What’s the takeaway? Essentially, even a series of small improvements can have a big impact. You definitely want to test big changes that will have the opportunity of significantly improving conversions, but four 25% improvements or six 15% improvements will also have an impact on your bottom line.
#5: A/B testing doesn’t mean just making one change at a time
This is probably the biggest misunderstanding I see people have when it comes to A/B testing. They think you need to measure the difference every little change makes which means you need to test one small change at a time, but this couldn’t be further from the truth.
The reason is that you’ll never be able to get anywhere if you just make one small change at a time. Yes, you won’t know as well whether factor A, B, or C impacts the results, but you’ll never be able to test big changes that get big results if you don’t test more than one change at a time.
One way to fix this is to run an A/B/n test. Instead of just running variation A against variation B, you can also add in variations C and D to see how they impact results. You can test just a headline change in variation B, a headline and sub-title change in variation C, and a new headline and sub-title change in variation D. You can have as many different variations as you’d like, just keep in mind that each new variation will require your test to be run X% longer before you find statistically significant results.
Multivariate tests are another way to test more than one change at once, but you’ll want to make sure you have enough experience with A/B testing before attempting to tackle a full-fledged multivariate test. You’ll also need to make sure you have enough traffic to select a winner because multivariate tests require a lot of traffic to select a winner.
#6: Macro conversions are more important than micro conversions
In the end, you always want to be measuring the results that are the most significant for your business, i.e., macro conversions.
Let’s say, for example, that you’re attempting to further improve conversions at the SaaS company mentioned above. The sign-up involves three critical steps: 1) Clicking “Start Free Trial on the homepage, 2) Entering information on the sign-up page, 3) Eventually signing up for a paid account.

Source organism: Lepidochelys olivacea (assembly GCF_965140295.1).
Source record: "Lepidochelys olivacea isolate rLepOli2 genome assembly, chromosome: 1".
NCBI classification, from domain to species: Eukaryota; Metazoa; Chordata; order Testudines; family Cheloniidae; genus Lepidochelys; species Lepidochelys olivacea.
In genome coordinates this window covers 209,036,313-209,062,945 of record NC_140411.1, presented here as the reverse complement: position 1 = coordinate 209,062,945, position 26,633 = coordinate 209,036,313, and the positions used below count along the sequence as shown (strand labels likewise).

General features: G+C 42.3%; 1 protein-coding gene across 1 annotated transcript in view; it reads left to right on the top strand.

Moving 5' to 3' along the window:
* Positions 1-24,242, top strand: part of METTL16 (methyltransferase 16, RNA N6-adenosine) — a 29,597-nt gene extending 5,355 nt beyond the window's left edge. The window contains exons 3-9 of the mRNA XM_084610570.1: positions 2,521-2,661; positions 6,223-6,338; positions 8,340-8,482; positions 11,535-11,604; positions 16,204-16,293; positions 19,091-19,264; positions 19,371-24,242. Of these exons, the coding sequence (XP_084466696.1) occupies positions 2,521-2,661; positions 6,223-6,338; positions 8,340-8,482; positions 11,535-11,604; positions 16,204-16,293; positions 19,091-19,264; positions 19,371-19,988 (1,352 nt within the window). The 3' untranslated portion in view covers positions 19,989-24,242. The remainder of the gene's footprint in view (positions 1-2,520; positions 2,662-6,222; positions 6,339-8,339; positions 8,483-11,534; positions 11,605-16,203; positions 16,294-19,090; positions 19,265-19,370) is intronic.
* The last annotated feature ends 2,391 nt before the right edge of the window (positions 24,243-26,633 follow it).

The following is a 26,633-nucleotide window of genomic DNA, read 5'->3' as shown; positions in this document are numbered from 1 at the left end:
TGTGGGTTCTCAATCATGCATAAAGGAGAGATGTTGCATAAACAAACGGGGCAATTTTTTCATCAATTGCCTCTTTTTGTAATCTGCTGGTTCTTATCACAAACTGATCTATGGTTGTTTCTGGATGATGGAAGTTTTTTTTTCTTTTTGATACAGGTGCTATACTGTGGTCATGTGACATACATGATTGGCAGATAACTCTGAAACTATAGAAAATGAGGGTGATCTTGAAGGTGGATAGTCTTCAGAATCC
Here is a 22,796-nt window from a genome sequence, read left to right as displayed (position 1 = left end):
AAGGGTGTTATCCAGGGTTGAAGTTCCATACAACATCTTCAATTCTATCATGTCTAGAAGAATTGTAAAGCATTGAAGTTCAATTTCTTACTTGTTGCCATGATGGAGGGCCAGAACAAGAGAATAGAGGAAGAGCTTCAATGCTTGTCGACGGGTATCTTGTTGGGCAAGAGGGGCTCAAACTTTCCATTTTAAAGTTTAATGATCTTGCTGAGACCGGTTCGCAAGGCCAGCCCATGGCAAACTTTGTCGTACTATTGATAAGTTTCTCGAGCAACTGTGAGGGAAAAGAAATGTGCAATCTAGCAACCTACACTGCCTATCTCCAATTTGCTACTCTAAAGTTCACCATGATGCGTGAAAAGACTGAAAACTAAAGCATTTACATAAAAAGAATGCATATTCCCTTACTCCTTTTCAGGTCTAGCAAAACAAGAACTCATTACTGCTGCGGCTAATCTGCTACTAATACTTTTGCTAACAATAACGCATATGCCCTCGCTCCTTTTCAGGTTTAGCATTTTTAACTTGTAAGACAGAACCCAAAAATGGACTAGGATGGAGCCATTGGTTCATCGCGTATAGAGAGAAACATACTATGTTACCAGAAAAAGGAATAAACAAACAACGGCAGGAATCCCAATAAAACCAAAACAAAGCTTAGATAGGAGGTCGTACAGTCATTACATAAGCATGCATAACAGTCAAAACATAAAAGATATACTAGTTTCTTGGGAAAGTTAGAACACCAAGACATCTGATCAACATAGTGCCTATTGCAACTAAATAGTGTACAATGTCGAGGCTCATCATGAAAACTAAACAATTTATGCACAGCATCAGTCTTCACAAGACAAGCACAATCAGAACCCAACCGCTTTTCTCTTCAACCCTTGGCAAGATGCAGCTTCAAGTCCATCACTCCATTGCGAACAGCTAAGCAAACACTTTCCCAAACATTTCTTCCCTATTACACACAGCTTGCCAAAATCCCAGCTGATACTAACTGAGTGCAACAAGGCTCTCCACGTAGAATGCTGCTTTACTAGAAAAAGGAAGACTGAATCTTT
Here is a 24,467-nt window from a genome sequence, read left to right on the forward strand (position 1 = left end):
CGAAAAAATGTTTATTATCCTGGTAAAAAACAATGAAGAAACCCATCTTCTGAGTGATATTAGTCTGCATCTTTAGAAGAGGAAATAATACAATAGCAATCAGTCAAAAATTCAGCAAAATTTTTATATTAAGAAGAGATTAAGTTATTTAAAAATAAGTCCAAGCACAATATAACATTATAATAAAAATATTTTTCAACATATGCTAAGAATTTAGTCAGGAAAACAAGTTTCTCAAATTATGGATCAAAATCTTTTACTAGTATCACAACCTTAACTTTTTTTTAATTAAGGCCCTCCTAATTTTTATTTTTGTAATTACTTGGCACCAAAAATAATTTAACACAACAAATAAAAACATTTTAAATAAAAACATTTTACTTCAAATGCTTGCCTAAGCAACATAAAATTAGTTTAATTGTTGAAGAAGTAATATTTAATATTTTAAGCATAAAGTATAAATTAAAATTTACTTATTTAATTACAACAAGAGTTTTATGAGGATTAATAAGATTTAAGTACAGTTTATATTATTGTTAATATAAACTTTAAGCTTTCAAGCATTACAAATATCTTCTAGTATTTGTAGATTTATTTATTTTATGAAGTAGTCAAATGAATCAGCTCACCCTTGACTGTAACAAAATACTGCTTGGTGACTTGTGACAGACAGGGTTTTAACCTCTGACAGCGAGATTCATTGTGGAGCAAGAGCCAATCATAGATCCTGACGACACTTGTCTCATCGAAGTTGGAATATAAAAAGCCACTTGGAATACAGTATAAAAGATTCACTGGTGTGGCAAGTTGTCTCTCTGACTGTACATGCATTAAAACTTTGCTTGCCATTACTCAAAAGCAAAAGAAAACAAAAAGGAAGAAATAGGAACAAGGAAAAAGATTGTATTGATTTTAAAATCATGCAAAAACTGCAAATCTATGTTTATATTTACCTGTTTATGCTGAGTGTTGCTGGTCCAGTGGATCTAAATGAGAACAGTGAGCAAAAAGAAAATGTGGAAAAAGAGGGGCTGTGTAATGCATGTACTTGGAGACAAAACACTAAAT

Which of these do you think is the most important? Obviously, it’s getting customers to sign up for a paid account. This means you don’t want to just test whether or not the headline and homepage copy convinces people to click the Free Trial button. You also want to know whether it gets more people to sign up for a free trial and gets more people to sign up for a paid account.
Based on this, you want to measure the impact on both free trial and paid account signups whenever possible. This may seem counter-intuitive because you might think, “If more people click through to the second step, doesn’t that mean more people will sign up for a free trial, and if more people sign up for a free trial, doesn’t that mean more people will sign up for a paid account?”
The answer is no, and I’ve seen multiple tests where one variation increased conversions from step one to step two, but a different variation increased improvements to step three which was the final step in the conversion funnel.
This seems counter-intuitive, but you want to make sure to measure macro-conversions for test results because the winning variation from step one to step two won’t always be the winning variation for the final leg of your funnel.
#7: Testing eliminates assumptions (and disagreements)
One of the best things about A/B testing is that it eliminates assumptions and disagreements. You may assume that headline A will improve conversions when, in fact, headline B gets better results. In the same way, a colleague may hate headline B and ask why it would even be tested, only to find out later that it gets better results.
The lesson here is to always be testing. By doing so, you’ll be forced to test your assumptions and to make sure each change improves conversions.
You might be certain that a new pricing page will boost conversions, only to find out it doesn’t, or you might argue for three weeks about the best headline variation with your co-workers. A/B testing is the best way to solve all of these problems and to make sure you consistently make your site better.
The Value of A/B Testing
In the end, A/B testing is one of the most valuable marketing practices you can undertake. Most businesses spend all of their money acquiring traffic and not nearly as much as they should on improving conversion rates. This is a bad idea because you can only improve when A/B testing is carried out properly and will never go backwards.
Here’s one final important rule of thumb to keep in mind: When you double conversion rates, you cut your cost per acquisition in half. This means you can spend even more on advertising to dominate your competition, or you can spend that money elsewhere to build your business.
If you follow the rules of thumb from this post, you’ll be better prepared to double conversion rates and lower your cost per acquisition. This may take an entire year and twenty or more tests, but in the end, it’s totally worth it if you’re able to double your results from paid advertising campaigns.
Read other Crazy Egg articles by Joe Putnam.